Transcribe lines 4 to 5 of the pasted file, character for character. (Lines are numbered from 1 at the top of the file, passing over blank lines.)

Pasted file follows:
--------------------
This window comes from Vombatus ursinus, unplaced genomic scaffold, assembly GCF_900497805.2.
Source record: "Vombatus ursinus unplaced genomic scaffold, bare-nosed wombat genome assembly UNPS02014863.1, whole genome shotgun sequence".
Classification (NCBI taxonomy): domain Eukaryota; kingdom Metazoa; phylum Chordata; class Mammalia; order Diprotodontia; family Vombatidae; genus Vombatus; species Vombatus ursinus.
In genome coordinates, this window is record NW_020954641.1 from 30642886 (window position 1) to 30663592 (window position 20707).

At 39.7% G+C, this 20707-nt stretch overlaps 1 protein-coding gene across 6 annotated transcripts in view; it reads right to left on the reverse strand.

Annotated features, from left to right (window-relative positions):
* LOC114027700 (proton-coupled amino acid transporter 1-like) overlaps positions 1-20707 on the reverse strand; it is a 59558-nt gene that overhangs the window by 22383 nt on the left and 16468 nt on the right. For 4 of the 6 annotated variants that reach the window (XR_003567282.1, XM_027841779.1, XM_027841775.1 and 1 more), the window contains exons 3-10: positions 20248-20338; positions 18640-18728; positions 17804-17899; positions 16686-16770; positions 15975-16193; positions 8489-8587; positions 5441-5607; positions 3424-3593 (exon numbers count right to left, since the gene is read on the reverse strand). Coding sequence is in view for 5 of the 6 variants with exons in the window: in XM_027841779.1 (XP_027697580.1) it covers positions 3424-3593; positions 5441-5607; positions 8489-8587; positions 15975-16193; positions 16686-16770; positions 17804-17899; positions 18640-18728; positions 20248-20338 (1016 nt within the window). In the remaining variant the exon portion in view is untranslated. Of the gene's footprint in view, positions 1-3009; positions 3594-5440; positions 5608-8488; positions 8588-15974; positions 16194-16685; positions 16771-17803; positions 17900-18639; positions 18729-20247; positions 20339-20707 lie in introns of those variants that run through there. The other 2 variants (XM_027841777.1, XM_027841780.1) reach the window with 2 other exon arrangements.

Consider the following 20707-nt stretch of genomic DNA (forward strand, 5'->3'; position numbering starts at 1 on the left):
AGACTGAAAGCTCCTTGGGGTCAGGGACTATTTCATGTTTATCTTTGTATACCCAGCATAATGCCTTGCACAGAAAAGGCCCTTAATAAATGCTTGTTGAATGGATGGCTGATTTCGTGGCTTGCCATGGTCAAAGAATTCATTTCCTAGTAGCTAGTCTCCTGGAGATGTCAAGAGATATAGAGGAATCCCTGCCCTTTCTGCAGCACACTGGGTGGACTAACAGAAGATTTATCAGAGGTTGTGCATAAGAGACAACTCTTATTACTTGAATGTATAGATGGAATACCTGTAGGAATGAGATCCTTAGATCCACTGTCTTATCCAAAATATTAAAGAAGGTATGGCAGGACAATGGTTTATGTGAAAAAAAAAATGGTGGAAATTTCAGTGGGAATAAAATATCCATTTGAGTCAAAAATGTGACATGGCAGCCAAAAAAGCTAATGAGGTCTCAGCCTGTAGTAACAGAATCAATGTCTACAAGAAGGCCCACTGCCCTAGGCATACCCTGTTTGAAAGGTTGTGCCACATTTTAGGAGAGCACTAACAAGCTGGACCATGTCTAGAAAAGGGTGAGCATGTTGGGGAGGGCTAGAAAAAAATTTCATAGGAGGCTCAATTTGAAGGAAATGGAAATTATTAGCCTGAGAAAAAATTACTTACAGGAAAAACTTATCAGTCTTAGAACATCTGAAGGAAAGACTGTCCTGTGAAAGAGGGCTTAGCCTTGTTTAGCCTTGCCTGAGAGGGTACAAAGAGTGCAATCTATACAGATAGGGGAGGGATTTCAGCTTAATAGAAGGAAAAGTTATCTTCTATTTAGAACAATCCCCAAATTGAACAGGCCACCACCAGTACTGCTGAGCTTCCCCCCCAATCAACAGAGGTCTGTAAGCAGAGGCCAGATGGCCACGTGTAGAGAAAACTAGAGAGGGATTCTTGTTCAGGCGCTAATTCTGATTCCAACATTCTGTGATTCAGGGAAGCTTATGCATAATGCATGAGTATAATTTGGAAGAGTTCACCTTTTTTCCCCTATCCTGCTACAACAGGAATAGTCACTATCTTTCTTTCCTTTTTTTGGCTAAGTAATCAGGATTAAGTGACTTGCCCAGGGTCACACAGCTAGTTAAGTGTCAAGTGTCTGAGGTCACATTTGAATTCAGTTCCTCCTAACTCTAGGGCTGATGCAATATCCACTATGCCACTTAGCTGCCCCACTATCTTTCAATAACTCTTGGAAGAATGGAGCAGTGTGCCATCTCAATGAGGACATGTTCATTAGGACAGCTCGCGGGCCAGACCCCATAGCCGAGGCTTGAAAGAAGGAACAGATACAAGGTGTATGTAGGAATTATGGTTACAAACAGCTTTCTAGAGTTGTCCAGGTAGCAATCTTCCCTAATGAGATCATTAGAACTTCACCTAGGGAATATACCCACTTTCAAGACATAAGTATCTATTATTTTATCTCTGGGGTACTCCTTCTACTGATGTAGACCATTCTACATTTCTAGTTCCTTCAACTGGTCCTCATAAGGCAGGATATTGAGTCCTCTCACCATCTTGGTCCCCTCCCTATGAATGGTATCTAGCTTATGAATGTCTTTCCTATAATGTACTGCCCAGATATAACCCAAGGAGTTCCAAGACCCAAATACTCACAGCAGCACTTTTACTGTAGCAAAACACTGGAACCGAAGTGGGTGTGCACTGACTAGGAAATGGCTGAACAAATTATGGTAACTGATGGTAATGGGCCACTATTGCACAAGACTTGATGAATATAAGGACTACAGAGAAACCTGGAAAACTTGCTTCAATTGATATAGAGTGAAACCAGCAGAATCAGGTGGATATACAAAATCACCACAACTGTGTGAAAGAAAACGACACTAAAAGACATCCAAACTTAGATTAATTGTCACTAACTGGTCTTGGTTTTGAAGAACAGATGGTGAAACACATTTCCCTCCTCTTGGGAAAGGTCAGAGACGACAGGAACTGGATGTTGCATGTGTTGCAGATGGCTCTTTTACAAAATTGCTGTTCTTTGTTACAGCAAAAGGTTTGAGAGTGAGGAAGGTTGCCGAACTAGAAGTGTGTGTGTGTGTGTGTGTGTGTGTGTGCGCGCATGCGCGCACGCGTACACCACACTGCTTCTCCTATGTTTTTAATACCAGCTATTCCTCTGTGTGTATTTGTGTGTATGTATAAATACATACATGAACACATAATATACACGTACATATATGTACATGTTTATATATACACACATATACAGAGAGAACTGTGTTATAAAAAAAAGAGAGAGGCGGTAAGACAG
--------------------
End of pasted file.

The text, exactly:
In genome coordinates, this window is record NW_020954641.1 from 30642886 (window position 1) to 30663592 (window position 20707).

At 39.7% G+C, this 20707-nt stretch overlaps 1 protein-coding gene across 6 annotated transcripts in view; it reads right to left on the reverse strand.